Illustrates the stepwise progression of the latex film formation process. At Stage 1, the system begins as a colloidal suspension of latex particles. Progressing to Stage 2, the particles densely pack together, and capillary forces induce deformation. Stage 3 showcases the particles adopting a dodecahedral (3D honeycomb) structure, achieved when the temperature (T) surpasses the Minimum Film Formation Temperature (MFFT). Finally, Stage 4 marks the culmination of a homogeneous film, where particles seamlessly merge into a uniform structure. This phase occurs when the temperature exceeds the Tg.

Fig. 2—Illustrates the stepwise progression of the latex film formation process. At Stage 1, the system begins as a colloidal suspension of latex particles. Progressing to Stage 2, the particles densely pack together, and capillary forces induce deformation. Stage 3 showcases the particles adopting a dodecahedral (3D honeycomb) structure, achieved when the temperature (T) surpasses the Minimum Film Formation Temperature (MFFT). Finally, Stage 4 marks the culmination of a homogeneous film, where particles seamlessly merge into a uniform structure. This phase occurs when the temperature exceeds the Tg.

Factors such as temperature, humidity and the specific formulation of latex paint can influence the coalescence process. Proper conditions and additives are often incorporated to facilitate an efficient coalescence, ensuring the formation of a durable and aesthetically pleasing paint finish.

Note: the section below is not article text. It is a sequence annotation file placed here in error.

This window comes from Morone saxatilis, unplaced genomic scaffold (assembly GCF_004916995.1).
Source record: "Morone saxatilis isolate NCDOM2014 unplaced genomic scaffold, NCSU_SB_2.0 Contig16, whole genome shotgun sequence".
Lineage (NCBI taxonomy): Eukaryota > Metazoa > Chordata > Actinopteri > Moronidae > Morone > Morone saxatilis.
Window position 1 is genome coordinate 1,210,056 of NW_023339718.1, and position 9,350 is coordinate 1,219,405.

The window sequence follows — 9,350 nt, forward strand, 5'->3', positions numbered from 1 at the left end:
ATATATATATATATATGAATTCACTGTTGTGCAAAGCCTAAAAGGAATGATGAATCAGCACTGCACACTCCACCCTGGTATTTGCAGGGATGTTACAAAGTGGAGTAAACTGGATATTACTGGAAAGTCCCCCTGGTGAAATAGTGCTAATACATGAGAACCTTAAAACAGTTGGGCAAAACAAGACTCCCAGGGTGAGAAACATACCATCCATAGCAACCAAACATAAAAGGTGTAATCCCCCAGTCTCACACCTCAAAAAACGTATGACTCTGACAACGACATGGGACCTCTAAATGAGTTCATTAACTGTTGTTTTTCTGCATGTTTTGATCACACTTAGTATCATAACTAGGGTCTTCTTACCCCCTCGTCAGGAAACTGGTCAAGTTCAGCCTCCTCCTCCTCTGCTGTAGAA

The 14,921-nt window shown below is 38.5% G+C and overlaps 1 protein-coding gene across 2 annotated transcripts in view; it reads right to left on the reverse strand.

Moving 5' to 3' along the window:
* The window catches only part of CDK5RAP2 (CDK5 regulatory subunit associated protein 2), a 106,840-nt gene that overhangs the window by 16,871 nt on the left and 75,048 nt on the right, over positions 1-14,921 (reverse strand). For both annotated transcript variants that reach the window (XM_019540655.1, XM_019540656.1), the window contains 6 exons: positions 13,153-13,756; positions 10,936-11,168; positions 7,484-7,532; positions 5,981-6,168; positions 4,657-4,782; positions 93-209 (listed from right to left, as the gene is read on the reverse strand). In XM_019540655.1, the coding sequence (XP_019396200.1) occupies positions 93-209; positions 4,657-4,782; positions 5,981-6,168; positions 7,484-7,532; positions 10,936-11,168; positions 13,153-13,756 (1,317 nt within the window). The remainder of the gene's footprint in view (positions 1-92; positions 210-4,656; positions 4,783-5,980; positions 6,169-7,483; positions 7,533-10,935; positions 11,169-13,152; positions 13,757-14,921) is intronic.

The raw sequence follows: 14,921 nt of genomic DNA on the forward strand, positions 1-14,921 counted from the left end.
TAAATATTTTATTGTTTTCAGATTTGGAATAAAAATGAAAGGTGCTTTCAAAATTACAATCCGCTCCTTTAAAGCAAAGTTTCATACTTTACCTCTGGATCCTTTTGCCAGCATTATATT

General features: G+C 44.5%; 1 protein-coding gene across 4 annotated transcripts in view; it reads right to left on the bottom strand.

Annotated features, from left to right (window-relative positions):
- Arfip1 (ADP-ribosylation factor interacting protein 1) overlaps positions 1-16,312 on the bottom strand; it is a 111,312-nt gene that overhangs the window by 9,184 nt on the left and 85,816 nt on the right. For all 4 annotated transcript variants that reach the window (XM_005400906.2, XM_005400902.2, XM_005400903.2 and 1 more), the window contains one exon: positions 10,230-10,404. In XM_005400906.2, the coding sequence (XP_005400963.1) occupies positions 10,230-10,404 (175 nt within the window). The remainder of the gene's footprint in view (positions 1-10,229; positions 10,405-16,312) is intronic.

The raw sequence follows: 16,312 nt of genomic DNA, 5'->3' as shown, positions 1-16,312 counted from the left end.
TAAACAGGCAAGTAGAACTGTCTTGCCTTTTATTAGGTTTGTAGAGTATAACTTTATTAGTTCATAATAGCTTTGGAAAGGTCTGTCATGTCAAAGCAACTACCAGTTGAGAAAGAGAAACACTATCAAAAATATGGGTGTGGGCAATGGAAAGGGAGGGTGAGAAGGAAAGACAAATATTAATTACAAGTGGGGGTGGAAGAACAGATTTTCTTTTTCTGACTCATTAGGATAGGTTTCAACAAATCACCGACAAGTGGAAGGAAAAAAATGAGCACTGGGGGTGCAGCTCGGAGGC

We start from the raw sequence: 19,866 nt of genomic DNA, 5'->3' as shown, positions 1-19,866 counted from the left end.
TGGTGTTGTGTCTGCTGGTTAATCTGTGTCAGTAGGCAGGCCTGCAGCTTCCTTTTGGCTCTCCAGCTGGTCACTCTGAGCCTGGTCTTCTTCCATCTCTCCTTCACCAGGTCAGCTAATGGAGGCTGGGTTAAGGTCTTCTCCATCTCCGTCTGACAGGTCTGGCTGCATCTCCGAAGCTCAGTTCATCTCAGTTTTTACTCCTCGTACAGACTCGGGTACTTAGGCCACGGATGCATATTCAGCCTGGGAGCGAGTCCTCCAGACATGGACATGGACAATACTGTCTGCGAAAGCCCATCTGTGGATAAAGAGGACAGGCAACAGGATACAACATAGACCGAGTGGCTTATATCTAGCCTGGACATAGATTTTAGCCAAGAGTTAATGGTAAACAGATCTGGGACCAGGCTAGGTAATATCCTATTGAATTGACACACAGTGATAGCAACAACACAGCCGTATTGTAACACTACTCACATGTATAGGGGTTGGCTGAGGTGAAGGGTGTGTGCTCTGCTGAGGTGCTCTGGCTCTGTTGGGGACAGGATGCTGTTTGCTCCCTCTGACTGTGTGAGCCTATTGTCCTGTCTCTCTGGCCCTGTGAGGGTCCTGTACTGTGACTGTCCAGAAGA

specific formulation of latex paint can influence the coalescence process

Environmental Benefits Of Sophorolipids In CASE Applications

Sophorolipids, being derived from natural sources, carry a minimal environmental footprint. Their use as coalescing agents aligns with the growing demand for sustainable and eco-friendly alternatives in various industries. 

  • Renewable Sourcing – Derived from the fermentation of yeast species, notably Candida bombicola and Starmerella bombicola, these glycolipids utilize readily available and replenishable raw materials. This sustainable sourcing approach ensures that the production of these molecules does not contribute to resource depletion or disrupt delicate ecosystems. Amphi® sophorolipids from Locus Ingredients are free of palm oil, eliminating growing concerns related to rainforest deforestation and labor issues. They are also produced with a flexible, non-GMO feedstock oil so as not to compete with food chain resources.
  • Eco-Friendly Production Processes – The process from yeast fermentation to sophorolipid creation is inherently eco-friendly. The production processes are designed to minimize energy consumption and environmental impact. Compared to traditional coalescing surfactants that may rely on energy-intensive manufacturing methods, Locus Ingredients’ Amphi® ingredients stand out for their efficient and sustainable production. 
  • Biodegradability – The biodegradable nature of sophorolipids ensures that they seamlessly integrate into natural processes, leaving no lasting impact on ecosystems or water sources. This contrasts sharply with certain synthetic alternatives that might persist in the environment, contributing to long-term pollution concerns. Amphi® ingredients are readily biodegradable, which means that at least 60% has already biodegraded in the first six days of release into the environment.